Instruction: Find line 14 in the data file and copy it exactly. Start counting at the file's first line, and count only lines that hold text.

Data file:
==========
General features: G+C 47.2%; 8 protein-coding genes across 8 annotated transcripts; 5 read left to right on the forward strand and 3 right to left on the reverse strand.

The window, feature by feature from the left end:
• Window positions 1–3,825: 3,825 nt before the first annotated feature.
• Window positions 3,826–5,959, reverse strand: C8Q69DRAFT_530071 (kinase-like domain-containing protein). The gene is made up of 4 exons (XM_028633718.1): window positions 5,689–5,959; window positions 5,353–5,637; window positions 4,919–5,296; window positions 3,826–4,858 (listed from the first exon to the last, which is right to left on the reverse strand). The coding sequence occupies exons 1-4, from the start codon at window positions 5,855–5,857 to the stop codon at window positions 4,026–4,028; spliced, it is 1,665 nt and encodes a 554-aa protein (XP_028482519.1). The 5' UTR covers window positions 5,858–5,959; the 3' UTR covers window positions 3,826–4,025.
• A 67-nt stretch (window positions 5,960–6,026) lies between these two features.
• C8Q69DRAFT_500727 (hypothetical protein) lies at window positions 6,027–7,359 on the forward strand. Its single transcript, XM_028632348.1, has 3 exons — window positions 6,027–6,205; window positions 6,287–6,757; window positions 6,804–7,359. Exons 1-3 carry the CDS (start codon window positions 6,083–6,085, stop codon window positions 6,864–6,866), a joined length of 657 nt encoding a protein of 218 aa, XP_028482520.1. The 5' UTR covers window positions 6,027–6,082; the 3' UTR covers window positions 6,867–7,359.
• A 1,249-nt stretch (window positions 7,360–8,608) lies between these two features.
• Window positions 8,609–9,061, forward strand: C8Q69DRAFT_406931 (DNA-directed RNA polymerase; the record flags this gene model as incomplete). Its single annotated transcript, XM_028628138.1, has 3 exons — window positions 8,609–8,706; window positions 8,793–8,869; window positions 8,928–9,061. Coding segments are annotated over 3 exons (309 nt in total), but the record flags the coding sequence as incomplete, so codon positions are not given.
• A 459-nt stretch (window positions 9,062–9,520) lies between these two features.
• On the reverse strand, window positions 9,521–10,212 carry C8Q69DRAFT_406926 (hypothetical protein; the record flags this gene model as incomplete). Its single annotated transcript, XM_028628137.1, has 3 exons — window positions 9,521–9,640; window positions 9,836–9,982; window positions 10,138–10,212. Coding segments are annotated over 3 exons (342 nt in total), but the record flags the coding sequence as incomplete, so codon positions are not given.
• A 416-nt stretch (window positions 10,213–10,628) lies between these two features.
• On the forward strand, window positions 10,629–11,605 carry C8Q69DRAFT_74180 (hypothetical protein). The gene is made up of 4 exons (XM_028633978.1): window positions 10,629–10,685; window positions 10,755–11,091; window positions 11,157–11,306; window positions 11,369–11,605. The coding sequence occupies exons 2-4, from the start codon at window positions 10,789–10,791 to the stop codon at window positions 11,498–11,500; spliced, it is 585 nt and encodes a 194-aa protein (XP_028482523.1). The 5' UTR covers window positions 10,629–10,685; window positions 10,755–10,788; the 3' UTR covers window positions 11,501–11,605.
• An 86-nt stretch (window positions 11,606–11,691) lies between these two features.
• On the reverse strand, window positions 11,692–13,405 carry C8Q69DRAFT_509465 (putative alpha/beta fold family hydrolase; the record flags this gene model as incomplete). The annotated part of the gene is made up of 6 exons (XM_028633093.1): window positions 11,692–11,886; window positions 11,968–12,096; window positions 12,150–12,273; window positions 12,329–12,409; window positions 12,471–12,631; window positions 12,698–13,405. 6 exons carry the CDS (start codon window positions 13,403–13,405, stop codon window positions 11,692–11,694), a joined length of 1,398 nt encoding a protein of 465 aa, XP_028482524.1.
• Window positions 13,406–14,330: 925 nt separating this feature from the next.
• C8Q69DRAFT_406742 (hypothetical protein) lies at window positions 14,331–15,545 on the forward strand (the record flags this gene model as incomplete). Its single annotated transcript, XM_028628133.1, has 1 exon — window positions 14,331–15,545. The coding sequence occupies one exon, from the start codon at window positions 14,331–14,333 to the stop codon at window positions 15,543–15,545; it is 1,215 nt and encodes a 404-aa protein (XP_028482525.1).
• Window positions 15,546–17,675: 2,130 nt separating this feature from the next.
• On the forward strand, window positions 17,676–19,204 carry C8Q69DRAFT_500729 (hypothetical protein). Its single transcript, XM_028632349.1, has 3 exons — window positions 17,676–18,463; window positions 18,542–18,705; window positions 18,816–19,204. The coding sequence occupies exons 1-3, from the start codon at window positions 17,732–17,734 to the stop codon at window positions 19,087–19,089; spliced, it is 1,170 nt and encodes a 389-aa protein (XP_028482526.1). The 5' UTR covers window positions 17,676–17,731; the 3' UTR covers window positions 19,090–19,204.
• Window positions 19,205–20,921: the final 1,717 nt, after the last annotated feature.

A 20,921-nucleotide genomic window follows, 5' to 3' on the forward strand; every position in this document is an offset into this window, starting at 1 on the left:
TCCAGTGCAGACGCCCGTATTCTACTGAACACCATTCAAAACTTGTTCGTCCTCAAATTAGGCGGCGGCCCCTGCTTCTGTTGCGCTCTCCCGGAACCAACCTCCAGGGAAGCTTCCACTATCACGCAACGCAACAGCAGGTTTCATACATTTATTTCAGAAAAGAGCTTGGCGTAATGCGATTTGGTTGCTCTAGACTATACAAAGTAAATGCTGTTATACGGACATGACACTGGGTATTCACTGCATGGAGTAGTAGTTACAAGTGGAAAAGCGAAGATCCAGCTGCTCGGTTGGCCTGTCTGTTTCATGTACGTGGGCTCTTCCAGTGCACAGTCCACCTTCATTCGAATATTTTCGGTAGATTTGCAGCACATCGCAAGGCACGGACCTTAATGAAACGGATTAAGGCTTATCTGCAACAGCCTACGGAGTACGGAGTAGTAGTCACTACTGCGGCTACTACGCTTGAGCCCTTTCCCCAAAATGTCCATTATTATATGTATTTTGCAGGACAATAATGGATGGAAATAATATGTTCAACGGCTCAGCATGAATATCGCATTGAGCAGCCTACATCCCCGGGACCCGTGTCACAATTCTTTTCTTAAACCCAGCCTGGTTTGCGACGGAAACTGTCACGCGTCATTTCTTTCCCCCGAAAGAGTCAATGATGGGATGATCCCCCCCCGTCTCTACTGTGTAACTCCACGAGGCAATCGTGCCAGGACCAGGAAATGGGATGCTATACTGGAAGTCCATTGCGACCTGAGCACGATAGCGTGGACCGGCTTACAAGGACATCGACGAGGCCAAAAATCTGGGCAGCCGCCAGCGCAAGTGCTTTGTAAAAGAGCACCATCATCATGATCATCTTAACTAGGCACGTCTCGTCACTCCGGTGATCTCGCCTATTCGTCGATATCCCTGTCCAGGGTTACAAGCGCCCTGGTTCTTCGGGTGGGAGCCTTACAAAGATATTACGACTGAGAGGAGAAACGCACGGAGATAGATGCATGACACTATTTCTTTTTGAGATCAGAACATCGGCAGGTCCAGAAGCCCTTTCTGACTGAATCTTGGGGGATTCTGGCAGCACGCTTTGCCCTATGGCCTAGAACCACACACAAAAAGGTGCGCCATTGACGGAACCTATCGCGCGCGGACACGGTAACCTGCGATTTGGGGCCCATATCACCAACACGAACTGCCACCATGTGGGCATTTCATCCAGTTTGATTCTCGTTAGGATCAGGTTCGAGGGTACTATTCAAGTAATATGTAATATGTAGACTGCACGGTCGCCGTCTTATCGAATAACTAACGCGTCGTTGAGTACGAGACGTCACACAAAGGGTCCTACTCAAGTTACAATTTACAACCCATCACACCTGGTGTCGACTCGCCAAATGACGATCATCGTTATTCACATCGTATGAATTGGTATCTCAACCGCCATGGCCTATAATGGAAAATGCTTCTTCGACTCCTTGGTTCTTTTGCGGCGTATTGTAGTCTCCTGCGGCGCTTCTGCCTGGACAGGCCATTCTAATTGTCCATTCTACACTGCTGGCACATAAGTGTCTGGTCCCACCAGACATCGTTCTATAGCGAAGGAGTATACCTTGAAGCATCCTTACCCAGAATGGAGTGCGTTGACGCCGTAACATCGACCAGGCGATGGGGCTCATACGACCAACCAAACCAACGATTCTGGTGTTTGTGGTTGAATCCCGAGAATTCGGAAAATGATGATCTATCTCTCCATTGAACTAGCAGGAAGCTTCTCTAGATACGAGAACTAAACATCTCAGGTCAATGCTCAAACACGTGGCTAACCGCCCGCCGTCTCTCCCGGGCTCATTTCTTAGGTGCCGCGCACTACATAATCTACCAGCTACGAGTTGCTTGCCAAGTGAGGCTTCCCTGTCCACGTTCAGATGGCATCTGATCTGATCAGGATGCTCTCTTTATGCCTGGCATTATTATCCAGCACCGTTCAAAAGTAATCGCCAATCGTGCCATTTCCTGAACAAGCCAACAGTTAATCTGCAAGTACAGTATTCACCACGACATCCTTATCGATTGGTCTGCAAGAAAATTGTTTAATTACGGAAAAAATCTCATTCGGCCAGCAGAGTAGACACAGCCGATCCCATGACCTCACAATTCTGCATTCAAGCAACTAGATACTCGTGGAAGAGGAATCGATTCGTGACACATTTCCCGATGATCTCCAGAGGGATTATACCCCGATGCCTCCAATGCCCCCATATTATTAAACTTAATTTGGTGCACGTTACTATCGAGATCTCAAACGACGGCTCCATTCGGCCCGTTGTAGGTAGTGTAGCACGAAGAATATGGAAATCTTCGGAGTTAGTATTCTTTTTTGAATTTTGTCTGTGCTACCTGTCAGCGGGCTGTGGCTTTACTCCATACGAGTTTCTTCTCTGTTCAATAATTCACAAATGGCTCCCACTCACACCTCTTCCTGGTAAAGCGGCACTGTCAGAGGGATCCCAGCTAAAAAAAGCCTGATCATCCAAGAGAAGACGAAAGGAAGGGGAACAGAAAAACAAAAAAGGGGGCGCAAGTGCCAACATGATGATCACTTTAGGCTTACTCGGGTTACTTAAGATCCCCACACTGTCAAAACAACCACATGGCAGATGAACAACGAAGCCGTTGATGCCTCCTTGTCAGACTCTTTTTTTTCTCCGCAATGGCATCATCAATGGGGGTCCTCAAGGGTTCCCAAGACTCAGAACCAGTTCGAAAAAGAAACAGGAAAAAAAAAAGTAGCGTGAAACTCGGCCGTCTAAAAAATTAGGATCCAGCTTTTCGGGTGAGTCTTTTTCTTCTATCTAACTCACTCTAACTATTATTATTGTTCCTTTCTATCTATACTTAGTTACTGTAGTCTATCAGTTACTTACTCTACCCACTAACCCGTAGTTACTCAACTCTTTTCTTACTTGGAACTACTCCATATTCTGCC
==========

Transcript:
• On the reverse strand, window positions 11,692–13,405 carry C8Q69DRAFT_509465 (putative alpha/beta fold family hydrolase; the record flags this gene model as incomplete). The annotated part of the gene is made up of 6 exons (XM_028633093.1): window positions 11,692–11,886; window positions 11,968–12,096; window positions 12,150–12,273; window positions 12,329–12,409; window positions 12,471–12,631; window positions 12,698–13,405. 6 exons carry the CDS (start codon window positions 13,403–13,405, stop codon window positions 11,692–11,694), a joined length of 1,398 nt encoding a protein of 465 aa, XP_028482524.1.